Treating Centipede Bites in Dogs


In order to treat your dog when bitten by a centipede, there are some first aid measures you can take to alleviate the pain and discomfort. Cleaning the wound, applying a cold compress, and seeking veterinary care if necessary, are all essential steps to ensure your dog’s wellbeing.

First aid measures

If your dog has been bitten by a centipede, the first step is to clean the wound thoroughly with cold, clean water. Avoid using detergents or sprays, as they may cause further irritation to the skin.

Next, apply a cold compress or immerse the wound in hot water to help reduce swelling and alleviate pain. In some cases, your veterinarian may recommend administering antihistamines to help combat allergic reactions or other medications to manage the symptoms of the centipede bite.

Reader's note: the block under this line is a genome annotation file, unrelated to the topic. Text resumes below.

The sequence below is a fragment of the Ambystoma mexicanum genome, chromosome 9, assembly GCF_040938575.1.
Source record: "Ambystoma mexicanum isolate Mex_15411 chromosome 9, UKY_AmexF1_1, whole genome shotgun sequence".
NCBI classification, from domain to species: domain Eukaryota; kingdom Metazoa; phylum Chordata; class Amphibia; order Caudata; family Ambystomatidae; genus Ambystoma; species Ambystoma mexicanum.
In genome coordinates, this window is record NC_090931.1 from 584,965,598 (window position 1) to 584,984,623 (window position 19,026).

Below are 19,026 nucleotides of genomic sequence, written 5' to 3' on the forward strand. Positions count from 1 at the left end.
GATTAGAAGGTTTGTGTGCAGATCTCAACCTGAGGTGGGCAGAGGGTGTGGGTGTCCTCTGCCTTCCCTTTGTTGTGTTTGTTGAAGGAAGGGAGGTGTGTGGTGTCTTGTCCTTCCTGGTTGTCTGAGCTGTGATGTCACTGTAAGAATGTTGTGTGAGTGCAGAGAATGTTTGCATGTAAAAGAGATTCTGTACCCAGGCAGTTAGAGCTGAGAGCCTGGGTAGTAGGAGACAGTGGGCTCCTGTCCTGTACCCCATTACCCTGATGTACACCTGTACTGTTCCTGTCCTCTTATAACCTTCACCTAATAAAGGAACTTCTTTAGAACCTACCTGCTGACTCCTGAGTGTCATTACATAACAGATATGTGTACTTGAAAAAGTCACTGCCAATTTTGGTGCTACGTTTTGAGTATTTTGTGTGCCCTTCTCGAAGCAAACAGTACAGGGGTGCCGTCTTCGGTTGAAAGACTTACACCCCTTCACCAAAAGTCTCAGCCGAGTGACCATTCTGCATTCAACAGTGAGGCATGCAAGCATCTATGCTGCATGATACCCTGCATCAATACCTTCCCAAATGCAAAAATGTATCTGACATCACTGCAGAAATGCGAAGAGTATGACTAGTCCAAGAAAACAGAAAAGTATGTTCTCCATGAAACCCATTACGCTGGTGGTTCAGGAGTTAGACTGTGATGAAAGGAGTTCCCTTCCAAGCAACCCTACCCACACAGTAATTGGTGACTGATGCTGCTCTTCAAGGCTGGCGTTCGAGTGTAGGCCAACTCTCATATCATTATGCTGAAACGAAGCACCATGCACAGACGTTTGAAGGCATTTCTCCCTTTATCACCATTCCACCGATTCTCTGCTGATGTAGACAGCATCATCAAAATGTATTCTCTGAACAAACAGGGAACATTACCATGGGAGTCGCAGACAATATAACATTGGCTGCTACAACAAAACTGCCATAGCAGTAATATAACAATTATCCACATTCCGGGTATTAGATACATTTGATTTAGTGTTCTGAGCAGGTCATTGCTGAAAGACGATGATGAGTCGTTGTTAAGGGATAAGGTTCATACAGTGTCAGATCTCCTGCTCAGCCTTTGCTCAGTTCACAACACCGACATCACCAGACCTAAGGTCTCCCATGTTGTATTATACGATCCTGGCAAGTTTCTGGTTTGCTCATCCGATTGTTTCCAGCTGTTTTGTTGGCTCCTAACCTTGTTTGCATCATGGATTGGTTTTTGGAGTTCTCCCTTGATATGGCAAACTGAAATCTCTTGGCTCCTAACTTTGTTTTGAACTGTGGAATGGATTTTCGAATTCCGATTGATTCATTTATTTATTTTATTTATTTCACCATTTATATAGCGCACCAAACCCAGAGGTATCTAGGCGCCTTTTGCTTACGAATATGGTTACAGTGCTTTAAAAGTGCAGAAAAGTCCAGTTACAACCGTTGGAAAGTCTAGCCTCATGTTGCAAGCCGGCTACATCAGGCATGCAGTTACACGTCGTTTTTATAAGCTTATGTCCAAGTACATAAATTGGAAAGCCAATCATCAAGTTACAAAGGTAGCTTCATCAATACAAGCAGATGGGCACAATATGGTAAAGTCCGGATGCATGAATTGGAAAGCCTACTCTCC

It’s essential to follow your vet’s advice and closely monitor your dog’s condition.

Monitoring and follow-up care

After treating the centipede bite, it’s crucial to keep a close eye on your dog’s condition and contact your veterinarian if needed. If the venom gets into the bloodstream, it can lead to severe complications such as kidney failure, paralysis, and even death.

By monitoring your dog’s symptoms and following up with the appropriate care, you can help ensure their swift recovery and prevent any long-term health issues related to the centipede bite.

Preventing Centipede Encounters